Jamaica-born writer finds calling with dub poetry
Internationally based dub poet Sonsie X always has a passion for writing. Bringing words to life comes naturally to her, but she never dreamt of making a career out of it. For her, writing was simply an outlet. Of course, she profited from selling her work to others, but performing her pieces herself was never on the cards. That was until 2017 when a friend encouraged her to record her work. She began to take it more seriously, and dub poetry slowly became a profession.
“People hear about poets, and they usually just expect a poet to stand on stage and recite poems. I never really looked at it (dub poetry) as part of music – as something I could make money from on iTunes and everywhere else by just recording,” she said. “I got involved in dub poetry when Kevin from Payday Studious told me I was too good at writing not to be performing my work myself. He said: ‘Sonsie, your work is amazing! it’s unique. you need to put your voice on record and start going into the studios yourself instead of selling your work or giving people your work.’ I used to just write for my friends, or I’d enter writing competitions, but I never really took it serious because I just didn’t think that you could.” She revealed that after working on her breakout project with Kevin in 2017, she has never looked back. She believes that she has found her calling.
“It was honestly an invigorating feeling (getting behind the mic for the first time). I was shocked by what I heard coming out of me that day. I did not know my voice had so much power. I’ve always been told that I do, but I never really realised until I actually went behind the mic and I saw what it did to the people in the room,” she said. She continued, “It’s been such an amazing experience. I’ve had the opportunity to travel to so many places doing what I love. I’ve been to Quebec, Africa, Jamaica, and every experience just humbles me. I’m always grateful for the opportunities I get to perform because each performance inspires me to keep doing what I’m doing because of the tremendous support I’ve received.”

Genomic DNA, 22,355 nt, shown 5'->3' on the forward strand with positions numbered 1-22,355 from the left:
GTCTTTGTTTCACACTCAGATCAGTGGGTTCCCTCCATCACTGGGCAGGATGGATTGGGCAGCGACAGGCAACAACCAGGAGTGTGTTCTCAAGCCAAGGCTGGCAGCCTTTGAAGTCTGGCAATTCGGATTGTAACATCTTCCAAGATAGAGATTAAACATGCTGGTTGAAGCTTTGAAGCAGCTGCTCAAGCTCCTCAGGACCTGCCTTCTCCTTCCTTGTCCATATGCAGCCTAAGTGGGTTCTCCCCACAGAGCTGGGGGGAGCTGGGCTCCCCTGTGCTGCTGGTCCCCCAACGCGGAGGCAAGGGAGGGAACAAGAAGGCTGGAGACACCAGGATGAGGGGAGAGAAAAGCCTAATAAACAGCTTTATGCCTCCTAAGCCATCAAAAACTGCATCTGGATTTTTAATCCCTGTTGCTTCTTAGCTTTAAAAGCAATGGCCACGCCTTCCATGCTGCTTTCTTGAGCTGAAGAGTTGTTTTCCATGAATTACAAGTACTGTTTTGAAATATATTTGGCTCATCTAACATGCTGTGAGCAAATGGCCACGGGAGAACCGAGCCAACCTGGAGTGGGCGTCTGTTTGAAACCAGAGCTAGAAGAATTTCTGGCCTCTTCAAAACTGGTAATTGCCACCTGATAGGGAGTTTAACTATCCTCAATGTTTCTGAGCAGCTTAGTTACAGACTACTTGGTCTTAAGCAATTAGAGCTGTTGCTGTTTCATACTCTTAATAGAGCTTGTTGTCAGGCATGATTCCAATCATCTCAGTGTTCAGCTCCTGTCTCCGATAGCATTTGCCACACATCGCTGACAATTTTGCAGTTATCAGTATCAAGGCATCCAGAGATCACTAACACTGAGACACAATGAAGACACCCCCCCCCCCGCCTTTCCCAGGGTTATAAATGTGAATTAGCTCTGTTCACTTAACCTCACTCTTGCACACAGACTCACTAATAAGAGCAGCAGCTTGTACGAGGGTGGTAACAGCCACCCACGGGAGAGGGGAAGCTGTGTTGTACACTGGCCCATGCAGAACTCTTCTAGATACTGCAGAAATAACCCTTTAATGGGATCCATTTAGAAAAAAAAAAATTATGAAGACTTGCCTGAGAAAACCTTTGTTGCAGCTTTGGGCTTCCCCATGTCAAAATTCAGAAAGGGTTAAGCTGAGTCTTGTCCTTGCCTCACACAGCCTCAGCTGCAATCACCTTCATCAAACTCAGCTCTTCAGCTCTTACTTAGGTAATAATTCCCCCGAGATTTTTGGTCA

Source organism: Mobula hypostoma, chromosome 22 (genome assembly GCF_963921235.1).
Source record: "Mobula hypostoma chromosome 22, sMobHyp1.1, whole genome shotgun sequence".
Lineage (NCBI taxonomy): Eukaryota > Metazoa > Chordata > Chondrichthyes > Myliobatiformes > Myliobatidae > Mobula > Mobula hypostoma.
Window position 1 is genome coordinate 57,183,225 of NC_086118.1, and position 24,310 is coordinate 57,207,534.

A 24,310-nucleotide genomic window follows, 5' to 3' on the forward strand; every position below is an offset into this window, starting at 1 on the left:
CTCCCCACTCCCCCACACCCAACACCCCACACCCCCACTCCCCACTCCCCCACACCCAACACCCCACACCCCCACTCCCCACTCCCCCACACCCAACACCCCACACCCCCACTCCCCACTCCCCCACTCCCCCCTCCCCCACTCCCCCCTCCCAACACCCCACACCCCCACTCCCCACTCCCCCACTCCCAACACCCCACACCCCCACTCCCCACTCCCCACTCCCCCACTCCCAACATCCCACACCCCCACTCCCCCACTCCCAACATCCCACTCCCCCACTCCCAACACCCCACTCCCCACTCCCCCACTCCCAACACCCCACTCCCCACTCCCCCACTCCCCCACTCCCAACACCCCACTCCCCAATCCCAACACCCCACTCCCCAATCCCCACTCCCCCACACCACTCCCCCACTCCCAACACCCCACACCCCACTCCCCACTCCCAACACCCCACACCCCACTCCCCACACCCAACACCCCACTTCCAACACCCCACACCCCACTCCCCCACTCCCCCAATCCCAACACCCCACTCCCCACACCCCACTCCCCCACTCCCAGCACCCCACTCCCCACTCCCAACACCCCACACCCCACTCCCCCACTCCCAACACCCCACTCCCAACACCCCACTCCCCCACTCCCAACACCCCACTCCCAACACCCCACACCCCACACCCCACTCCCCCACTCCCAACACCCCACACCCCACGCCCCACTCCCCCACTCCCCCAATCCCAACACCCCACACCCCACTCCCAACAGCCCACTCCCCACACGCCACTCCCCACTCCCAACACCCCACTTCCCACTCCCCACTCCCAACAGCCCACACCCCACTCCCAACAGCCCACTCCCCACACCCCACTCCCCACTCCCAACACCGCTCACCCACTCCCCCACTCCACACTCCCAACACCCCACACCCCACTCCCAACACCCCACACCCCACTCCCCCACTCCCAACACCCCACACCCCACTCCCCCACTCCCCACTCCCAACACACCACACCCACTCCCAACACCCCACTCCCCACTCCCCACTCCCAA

Unique Dub poet
Sonsie X told The Sunday Gleaner that although dub poetry may not be as glamorous as some other professions in the creative industries, the response to her work has been so overwhelming that sometimes she’s still taken aback. She says that so far, she has been referred to as the ‘female Mutabaruka. “People say dem never see nothing like me before. They say I’m like a young, fresh Muta, but my style is so different,” she said indicating that she’s not the typical dub poet. “Even though I was born in Jamaica, my personality is very different from what you would expect a dub poet to be. I’m a rasta in real life, but I love my weave and I love fashion. I was very nervous because of my uniqueness, and I wasn’t sure of the reaction I would get from the public, but the support has just been wonderful.” She revealed that persons like Louie Culture and Bounty Killer have been key members of her support system.
Describing her work as a well-woven web of assorted topics, Sonsie X says she writes about sex, relationships, love, freedom, individuality, and education. All of which will be expressed in her upcoming debut album, Namaste. The album will be released on vinyl and will have seven tracks. The poet says that she decided on vinyl because she wanted to give the work an authentic, vintage vibe. She said that side A would showcase her more sensual side, while side B would be more roots and culture. Featured on the album are tracks such as The Prayer, Strawberry Kisses, Dear Desire, Feelings, Know You, Special Announcement, and the remix of the track. Namaste will be available on all major digital media platforms.
Satisfied with how much she has grown since 2017, Sonsie X says the only expectations she has for the album is that it reaches the ears of the right people. “I invested a lot in this project, and I believe in every single song that I have on this album. It was a hard journey, but it’s been a fulfilling one. I’m so proud of myself. My family, my friends, my children are all so proud of me, so that is a reward in itself,” she said. “I want the right people to hear this album and that they will receive it well. I want my work to speak for itself, and as long as it has a fair shot at doing that, I’m ok with the end result, whatever that is.”